GSN Review: Little City Vermouth

Little City Vermouth is a new product in a category which is just begging for more variety. After all, three of the most iconic cocktails in the world call for it (Martini, Manhattan & Negroni). I asked Will Clark, the owner of New York State’s Little City how he became interested in crafting vermouth.
“First I got into cocktails. I began collecting bottles and inventing drinks. In an effort to create cocktails with more unique character I began making my own ingredients—syrups, shrubs, infusions. I had been exploring vermouth, sipping it on its own and relying on it heavily in many of my drinks. From a mixologist perspective, I was intrigued by vermouth. In a way, it’s like a pre-made cocktail, a combination of herbs, liquor and sugar. And it’s a diverse category with much room for experimentation and personal expression. I began making my own vermouth in my Harlem apartment. I played with different methods of extraction, different blending processes. I researched the history of vermouth—which is as old as wine itself—and tried to track down every botanical that had ever been used in vermouth. The possible flavor combinations are endless. Eventually, I was making vermouth that I preferred to anything I could buy in the store. I would drink it on it’s own and put it in almost every cocktail. I shared it with a few bartender and restaurant owner friends of mine and got positive responses. They said that if I could sell it to them legally, they would buy it. That “legally” part is more easily said than done.”
Will continued, “I searched throughout New York State to find a producer that would work with me to make this vermouth just how I wanted it made. Because vermouth is a blend of wine and spirit, and because vermouth is considered wine by the federal government and spirit by the New York state government, licensing is a bit tricky. Of the distilleries and wineries that I spoke with, Finger Lakes Distilling was the most willing to take on the challenges of production and compliance on my terms. They are experts at what they do, and they were excited to lend their vast knowledge to my project without forcing me to change my recipe. They liked what I already had, and they wanted to help me bring it to market. Now it’s here.”
I asked Will what kind of wine is used in his sweet & dry vermouths. “Both Little City Vermouths are built on a base of Cayuga White wine. Cayuga White is a cross of Schuyler and Seyval Blanc grapes that was developed at Cornell University in an effort to create a grape that would grow well in the Finger Lakes region of New York State. And it does grow well there. And that’s where we get it. Specifically, it comes from Glenora Wine Cellars, just across Seneca Lake from Finger Lakes Distilling.”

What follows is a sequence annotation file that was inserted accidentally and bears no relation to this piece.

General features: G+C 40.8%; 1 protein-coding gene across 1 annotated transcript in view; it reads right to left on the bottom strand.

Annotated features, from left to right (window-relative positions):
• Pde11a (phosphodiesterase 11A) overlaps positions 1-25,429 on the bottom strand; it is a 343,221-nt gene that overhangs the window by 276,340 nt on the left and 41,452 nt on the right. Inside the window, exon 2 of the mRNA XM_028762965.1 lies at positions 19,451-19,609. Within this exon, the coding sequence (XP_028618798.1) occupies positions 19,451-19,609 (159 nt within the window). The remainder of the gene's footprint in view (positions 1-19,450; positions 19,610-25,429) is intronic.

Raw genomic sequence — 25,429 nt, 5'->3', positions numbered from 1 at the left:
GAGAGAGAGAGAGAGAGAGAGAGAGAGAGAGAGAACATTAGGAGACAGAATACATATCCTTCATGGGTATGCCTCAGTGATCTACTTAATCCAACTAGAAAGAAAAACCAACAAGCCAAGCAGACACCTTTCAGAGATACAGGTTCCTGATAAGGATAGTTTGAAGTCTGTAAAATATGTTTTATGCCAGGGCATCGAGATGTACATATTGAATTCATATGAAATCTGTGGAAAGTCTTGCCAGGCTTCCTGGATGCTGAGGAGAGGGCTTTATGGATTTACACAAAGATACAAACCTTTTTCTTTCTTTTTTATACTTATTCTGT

GSN’s Thoughts
Little City Dry (17.5% abv) With 38 botanicals, this vermouth is very citrus forward on the entry, with a lime character. A bit tart and zippy. The wine character comes through after this, followed by a softer and mellow herb flavor. There is a slight bitterness to the whole affair, which is how it should be. Overall, quite well-balanced and fruity. GSN Rating: B+
Little City Sweet (16.5% abv) Using 53 botanicals, the sweet has a smokey, almost tea like flavor at first, lightened with a burnt sugar character. The herbs are complex with a floral, spicy and semi-bitter edge. The wine serves more as a delivery system here than showing up with any real presence, but it works well as a canvas to the blend of botanicals. Very nice and well-rounded. GSN Rating: A- 

For more information go to: Little City Vermouth

GSN Review: McKenzie Single Barrel Bourbon – Lucky Hare Collaboration

Finger Lakes Distilling, located in beautiful Central New York, recently announced a new whiskey that was made in collaboration with their friends from Lucky Hare Brewing. A few months ago, FLD lent them two barrels that held McKenzie Pure Pot Still Whiskey. They filled them with Russian Imperial Stout and let them rest for a bit. When it was finished, they had a new whiskey barrel-aged stout, cleverly named I Am The Liquor, and FLD had two new barrels to play with. They selected a special high-rye bourbon that would pair well with the stout and transferred it to the beer barrels. After monitoring the barrels for a few weeks, they bottled it for the latest McKenzie Single Barrel release. Supplies are very limited and only available at the distillery located in Burdett, NY.

McKenzie Single Barrel Bourbon (90 proof)